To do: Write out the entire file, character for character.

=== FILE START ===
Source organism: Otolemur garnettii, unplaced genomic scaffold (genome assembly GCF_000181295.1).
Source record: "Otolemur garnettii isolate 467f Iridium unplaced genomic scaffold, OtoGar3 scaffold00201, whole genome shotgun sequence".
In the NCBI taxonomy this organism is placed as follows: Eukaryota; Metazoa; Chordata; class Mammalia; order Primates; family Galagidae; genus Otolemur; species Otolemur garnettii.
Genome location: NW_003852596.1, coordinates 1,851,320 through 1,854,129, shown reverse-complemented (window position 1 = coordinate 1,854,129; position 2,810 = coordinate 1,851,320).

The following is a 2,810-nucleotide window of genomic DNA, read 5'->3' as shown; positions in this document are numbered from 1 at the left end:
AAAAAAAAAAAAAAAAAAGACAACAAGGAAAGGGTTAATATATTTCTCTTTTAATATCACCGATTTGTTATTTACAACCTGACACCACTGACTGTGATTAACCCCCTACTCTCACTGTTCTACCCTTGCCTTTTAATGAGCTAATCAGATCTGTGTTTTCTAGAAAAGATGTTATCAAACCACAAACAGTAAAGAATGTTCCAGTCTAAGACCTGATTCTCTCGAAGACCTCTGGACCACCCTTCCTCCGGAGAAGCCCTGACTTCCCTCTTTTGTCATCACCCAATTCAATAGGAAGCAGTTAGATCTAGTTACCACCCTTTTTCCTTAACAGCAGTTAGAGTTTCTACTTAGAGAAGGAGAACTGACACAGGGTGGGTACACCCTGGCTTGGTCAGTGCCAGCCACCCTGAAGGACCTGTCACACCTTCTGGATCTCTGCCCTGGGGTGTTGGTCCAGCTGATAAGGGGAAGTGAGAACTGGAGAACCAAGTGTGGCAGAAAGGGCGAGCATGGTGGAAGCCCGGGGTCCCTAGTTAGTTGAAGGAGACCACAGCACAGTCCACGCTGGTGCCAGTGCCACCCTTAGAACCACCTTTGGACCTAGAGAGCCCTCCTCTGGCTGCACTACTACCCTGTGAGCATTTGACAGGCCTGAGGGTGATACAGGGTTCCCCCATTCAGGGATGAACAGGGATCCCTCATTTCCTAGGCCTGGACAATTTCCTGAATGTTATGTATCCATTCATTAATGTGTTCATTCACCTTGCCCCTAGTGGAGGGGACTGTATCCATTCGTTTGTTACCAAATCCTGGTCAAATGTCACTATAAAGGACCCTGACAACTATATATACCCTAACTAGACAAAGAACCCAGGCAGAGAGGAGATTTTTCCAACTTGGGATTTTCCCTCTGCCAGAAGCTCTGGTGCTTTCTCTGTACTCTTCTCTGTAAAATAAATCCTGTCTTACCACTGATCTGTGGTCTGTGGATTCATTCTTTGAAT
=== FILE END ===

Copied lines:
Source organism: Otolemur garnettii, unplaced genomic scaffold (genome assembly GCF_000181295.1).
Source record: "Otolemur garnettii isolate 467f Iridium unplaced genomic scaffold, OtoGar3 scaffold00201, whole genome shotgun sequence".
In the NCBI taxonomy this organism is placed as follows: Eukaryota; Metazoa; Chordata; class Mammalia; order Primates; family Galagidae; genus Otolemur; species Otolemur garnettii.
Genome location: NW_003852596.1, coordinates 1,851,320 through 1,854,129, shown reverse-complemented (window position 1 = coordinate 1,854,129; position 2,810 = coordinate 1,851,320).

The following is a 2,810-nucleotide window of genomic DNA, read 5'->3' as shown; positions in this document are numbered from 1 at the left end:
AAAAAAAAAAAAAAAAAAGACAACAAGGAAAGGGTTAATATATTTCTCTTTTAATATCACCGATTTGTTATTTACAACCTGACACCACTGACTGTGATTAACCCCCTACTCTCACTGTTCTACCCTTGCCTTTTAATGAGCTAATCAGATCTGTGTTTTCTAGAAAAGATGTTATCAAACCACAAACAGTAAAGAATGTTCCAGTCTAAGACCTGATTCTCTCGAAGACCTCTGGACCACCCTTCCTCCGGAGAAGCCCTGACTTCCCTCTTTTGTCATCACCCAATTCAATAGGAAGCAGTTAGATCTAGTTACCACCCTTTTTCCTTAACAGCAGTTAGAGTTTCTACTTAGAGAAGGAGAACTGACACAGGGTGGGTACACCCTGGCTTGGTCAGTGCCAGCCACCCTGAAGGACCTGTCACACCTTCTGGATCTCTGCCCTGGGGTGTTGGTCCAGCTGATAAGGGGAAGTGAGAACTGGAGAACCAAGTGTGGCAGAAAGGGCGAGCATGGTGGAAGCCCGGGGTCCCTAGTTAGTTGAAGGAGACCACAGCACAGTCCACGCTGGTGCCAGTGCCACCCTTAGAACCACCTTTGGACCTAGAGAGCCCTCCTCTGGCTGCACTACTACCCTGTGAGCATTTGACAGGCCTGAGGGTGATACAGGGTTCCCCCATTCAGGGATGAACAGGGATCCCTCATTTCCTAGGCCTGGACAATTTCCTGAATGTTATGTATCCATTCATTAATGTGTTCATTCACCTTGCCCCTAGTGGAGGGGACTGTATCCATTCGTTTGTTACCAAATCCTGGTCAAATGTCACTATAAAGGACCCTGACAACTATATATACCCTAACTAGACAAAGAACCCAGGCAGAGAGGAGATTTTTCCAACTTGGGATTTTCCCTCTGCCAGAAGCTCTGGTGCTTTCTCTGTACTCTTCTCTGTAAAATAAATCCTGTCTTACCACTGATCTGTGGTCTGTGGATTCATTCTTTGAAT